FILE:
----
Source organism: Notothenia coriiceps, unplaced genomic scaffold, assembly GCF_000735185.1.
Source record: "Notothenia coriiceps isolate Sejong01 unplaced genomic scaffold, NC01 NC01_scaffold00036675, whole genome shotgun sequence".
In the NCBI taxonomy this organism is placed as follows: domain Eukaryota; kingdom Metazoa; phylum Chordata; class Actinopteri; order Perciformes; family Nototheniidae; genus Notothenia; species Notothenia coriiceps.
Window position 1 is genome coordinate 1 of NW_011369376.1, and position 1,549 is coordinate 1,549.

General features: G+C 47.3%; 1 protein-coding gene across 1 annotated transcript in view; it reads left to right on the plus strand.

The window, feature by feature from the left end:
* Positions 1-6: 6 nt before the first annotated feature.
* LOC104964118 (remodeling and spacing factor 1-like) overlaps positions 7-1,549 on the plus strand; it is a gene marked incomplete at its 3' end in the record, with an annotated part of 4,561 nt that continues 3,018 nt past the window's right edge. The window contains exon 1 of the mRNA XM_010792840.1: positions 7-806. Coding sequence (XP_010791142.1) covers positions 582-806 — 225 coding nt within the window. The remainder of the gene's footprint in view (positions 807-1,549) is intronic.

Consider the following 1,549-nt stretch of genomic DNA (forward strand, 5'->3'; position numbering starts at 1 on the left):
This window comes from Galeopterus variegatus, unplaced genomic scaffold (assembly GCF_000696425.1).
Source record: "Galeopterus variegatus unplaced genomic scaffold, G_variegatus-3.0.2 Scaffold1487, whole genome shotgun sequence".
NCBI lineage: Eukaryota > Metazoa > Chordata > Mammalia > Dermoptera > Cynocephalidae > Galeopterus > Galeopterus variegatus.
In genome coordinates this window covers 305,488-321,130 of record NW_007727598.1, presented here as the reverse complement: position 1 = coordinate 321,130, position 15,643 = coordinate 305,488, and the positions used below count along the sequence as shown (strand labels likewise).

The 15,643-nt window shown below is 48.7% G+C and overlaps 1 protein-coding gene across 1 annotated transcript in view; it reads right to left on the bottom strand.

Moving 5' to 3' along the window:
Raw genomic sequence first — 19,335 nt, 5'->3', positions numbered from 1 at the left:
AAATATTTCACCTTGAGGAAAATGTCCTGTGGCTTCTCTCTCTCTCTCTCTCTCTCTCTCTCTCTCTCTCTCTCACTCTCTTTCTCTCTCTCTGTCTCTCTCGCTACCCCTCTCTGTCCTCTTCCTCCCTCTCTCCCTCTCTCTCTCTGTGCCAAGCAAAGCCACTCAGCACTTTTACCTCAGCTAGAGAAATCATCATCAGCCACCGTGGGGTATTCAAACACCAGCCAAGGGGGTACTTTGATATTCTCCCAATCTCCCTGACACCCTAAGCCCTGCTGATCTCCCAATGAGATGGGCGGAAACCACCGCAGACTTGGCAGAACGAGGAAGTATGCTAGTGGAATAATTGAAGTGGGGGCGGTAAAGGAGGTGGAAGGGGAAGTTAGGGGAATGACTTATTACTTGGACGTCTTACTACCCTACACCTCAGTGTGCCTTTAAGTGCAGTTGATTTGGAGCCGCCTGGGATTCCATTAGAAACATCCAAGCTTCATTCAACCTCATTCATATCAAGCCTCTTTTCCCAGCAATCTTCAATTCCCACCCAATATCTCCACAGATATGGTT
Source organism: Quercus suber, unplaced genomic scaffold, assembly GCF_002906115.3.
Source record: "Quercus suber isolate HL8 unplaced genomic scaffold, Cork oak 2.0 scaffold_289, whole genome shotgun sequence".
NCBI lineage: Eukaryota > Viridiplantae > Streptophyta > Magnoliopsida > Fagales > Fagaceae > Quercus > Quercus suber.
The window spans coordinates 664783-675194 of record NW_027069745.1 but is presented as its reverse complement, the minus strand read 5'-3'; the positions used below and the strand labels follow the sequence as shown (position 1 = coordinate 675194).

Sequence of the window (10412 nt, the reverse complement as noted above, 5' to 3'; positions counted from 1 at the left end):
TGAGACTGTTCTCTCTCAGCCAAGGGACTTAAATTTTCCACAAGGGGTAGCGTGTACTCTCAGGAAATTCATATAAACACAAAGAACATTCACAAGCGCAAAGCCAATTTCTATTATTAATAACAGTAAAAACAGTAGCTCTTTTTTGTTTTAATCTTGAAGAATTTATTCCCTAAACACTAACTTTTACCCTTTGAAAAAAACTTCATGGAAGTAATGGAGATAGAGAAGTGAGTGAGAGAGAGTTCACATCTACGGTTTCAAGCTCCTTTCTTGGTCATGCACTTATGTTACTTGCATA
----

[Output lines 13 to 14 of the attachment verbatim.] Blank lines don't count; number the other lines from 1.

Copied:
In genome coordinates this window covers 305,488-321,130 of record NW_007727598.1, presented here as the reverse complement: position 1 = coordinate 321,130, position 15,643 = coordinate 305,488, and the positions used below count along the sequence as shown (strand labels likewise).

The 15,643-nt window shown below is 48.7% G+C and overlaps 1 protein-coding gene across 1 annotated transcript in view; it reads right to left on the bottom strand.